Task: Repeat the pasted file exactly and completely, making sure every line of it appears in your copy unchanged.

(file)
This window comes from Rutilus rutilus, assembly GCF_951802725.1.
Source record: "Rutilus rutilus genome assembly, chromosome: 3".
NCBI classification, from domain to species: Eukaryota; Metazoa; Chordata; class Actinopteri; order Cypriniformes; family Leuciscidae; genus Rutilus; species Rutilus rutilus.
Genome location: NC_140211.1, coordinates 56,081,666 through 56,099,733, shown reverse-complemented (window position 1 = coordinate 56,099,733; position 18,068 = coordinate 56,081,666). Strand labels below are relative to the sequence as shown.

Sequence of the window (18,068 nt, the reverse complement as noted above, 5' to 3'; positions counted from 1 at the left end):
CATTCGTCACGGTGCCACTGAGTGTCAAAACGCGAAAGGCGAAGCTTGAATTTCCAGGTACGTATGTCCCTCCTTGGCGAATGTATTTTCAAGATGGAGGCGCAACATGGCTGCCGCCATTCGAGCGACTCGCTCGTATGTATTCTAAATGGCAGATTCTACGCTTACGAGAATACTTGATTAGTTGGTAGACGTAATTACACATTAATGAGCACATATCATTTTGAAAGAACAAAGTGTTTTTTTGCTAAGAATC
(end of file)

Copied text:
This window comes from Rutilus rutilus, assembly GCF_951802725.1.
Source record: "Rutilus rutilus genome assembly, chromosome: 3".
NCBI classification, from domain to species: Eukaryota; Metazoa; Chordata; class Actinopteri; order Cypriniformes; family Leuciscidae; genus Rutilus; species Rutilus rutilus.
Genome location: NC_140211.1, coordinates 56,081,666 through 56,099,733, shown reverse-complemented (window position 1 = coordinate 56,099,733; position 18,068 = coordinate 56,081,666). Strand labels below are relative to the sequence as shown.

Sequence of the window (18,068 nt, the reverse complement as noted above, 5' to 3'; positions counted from 1 at the left end):
CATTCGTCACGGTGCCACTGAGTGTCAAAACGCGAAAGGCGAAGCTTGAATTTCCAGGTACGTATGTCCCTCCTTGGCGAATGTATTTTCAAGATGGAGGCGCAACATGGCTGCCGCCATTCGAGCGACTCGCTCGTATGTATTCTAAATGGCAGATTCTACGCTTACGAGAATACTTGATTAGTTGGTAGACGTAATTACACATTAATGAGCACATATCATTTTGAAAGAACAAAGTGTTTTTTTGCTAAGAATC